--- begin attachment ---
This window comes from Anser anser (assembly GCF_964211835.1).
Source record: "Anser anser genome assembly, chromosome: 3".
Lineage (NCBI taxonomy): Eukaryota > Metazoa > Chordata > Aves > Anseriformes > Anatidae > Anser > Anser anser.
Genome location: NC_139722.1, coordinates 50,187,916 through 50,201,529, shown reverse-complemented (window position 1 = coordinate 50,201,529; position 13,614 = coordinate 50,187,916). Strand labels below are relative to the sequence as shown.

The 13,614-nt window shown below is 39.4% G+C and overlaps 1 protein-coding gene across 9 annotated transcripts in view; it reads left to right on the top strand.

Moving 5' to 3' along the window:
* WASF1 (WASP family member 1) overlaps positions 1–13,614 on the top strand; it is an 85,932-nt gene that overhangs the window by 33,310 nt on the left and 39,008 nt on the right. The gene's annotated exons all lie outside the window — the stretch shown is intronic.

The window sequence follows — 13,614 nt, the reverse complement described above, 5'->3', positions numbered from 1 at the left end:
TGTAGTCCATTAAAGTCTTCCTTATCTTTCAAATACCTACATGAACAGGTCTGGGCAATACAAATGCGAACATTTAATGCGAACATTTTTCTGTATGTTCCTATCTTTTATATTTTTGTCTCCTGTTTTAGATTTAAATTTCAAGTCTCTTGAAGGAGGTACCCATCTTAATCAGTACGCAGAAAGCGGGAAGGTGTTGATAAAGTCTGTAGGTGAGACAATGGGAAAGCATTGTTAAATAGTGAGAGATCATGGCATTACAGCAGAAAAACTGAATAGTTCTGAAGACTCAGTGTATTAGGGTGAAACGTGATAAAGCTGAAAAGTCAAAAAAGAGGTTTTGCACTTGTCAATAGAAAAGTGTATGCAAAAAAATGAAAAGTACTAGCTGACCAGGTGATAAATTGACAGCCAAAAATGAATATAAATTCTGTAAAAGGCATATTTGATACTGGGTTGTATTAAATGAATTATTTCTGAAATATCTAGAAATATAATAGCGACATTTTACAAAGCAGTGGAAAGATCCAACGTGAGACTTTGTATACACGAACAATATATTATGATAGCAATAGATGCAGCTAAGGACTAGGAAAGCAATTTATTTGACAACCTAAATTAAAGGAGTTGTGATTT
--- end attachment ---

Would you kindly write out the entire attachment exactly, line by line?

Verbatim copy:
This window comes from Anser anser (assembly GCF_964211835.1).
Source record: "Anser anser genome assembly, chromosome: 3".
Lineage (NCBI taxonomy): Eukaryota > Metazoa > Chordata > Aves > Anseriformes > Anatidae > Anser > Anser anser.
Genome location: NC_139722.1, coordinates 50,187,916 through 50,201,529, shown reverse-complemented (window position 1 = coordinate 50,201,529; position 13,614 = coordinate 50,187,916). Strand labels below are relative to the sequence as shown.

The 13,614-nt window shown below is 39.4% G+C and overlaps 1 protein-coding gene across 9 annotated transcripts in view; it reads left to right on the top strand.

Moving 5' to 3' along the window:
* WASF1 (WASP family member 1) overlaps positions 1–13,614 on the top strand; it is an 85,932-nt gene that overhangs the window by 33,310 nt on the left and 39,008 nt on the right. The gene's annotated exons all lie outside the window — the stretch shown is intronic.

The window sequence follows — 13,614 nt, the reverse complement described above, 5'->3', positions numbered from 1 at the left end:
TGTAGTCCATTAAAGTCTTCCTTATCTTTCAAATACCTACATGAACAGGTCTGGGCAATACAAATGCGAACATTTAATGCGAACATTTTTCTGTATGTTCCTATCTTTTATATTTTTGTCTCCTGTTTTAGATTTAAATTTCAAGTCTCTTGAAGGAGGTACCCATCTTAATCAGTACGCAGAAAGCGGGAAGGTGTTGATAAAGTCTGTAGGTGAGACAATGGGAAAGCATTGTTAAATAGTGAGAGATCATGGCATTACAGCAGAAAAACTGAATAGTTCTGAAGACTCAGTGTATTAGGGTGAAACGTGATAAAGCTGAAAAGTCAAAAAAGAGGTTTTGCACTTGTCAATAGAAAAGTGTATGCAAAAAAATGAAAAGTACTAGCTGACCAGGTGATAAATTGACAGCCAAAAATGAATATAAATTCTGTAAAAGGCATATTTGATACTGGGTTGTATTAAATGAATTATTTCTGAAATATCTAGAAATATAATAGCGACATTTTACAAAGCAGTGGAAAGATCCAACGTGAGACTTTGTATACACGAACAATATATTATGATAGCAATAGATGCAGCTAAGGACTAGGAAAGCAATTTATTTGACAACCTAAATTAAAGGAGTTGTGATTT